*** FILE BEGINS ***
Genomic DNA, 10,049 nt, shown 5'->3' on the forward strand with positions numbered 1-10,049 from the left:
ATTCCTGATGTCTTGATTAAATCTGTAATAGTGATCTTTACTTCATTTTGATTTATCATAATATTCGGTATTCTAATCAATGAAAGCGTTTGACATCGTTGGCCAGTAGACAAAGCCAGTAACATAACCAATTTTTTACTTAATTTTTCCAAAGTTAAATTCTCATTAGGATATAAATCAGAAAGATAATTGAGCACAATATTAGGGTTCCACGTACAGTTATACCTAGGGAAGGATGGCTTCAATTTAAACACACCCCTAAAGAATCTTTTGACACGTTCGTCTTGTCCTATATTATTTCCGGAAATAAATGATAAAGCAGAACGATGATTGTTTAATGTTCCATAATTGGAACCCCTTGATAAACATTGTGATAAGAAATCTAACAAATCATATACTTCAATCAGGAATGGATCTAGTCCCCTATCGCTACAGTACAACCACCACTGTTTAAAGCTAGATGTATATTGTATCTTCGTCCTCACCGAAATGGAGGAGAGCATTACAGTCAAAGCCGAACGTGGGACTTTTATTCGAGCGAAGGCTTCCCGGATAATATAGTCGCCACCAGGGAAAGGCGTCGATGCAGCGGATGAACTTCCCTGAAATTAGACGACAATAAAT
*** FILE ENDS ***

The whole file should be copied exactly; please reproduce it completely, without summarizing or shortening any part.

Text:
Genomic DNA, 10,049 nt, shown 5'->3' on the forward strand with positions numbered 1-10,049 from the left:
ATTCCTGATGTCTTGATTAAATCTGTAATAGTGATCTTTACTTCATTTTGATTTATCATAATATTCGGTATTCTAATCAATGAAAGCGTTTGACATCGTTGGCCAGTAGACAAAGCCAGTAACATAACCAATTTTTTACTTAATTTTTCCAAAGTTAAATTCTCATTAGGATATAAATCAGAAAGATAATTGAGCACAATATTAGGGTTCCACGTACAGTTATACCTAGGGAAGGATGGCTTCAATTTAAACACACCCCTAAAGAATCTTTTGACACGTTCGTCTTGTCCTATATTATTTCCGGAAATAAATGATAAAGCAGAACGATGATTGTTTAATGTTCCATAATTGGAACCCCTTGATAAACATTGTGATAAGAAATCTAACAAATCATATACTTCAATCAGGAATGGATCTAGTCCCCTATCGCTACAGTACAACCACCACTGTTTAAAGCTAGATGTATATTGTATCTTCGTCCTCACCGAAATGGAGGAGAGCATTACAGTCAAAGCCGAACGTGGGACTTTTATTCGAGCGAAGGCTTCCCGGATAATATAGTCGCCACCAGGGAAAGGCGTCGATGCAGCGGATGAACTTCCCTGAAATTAGACGACAATAAAT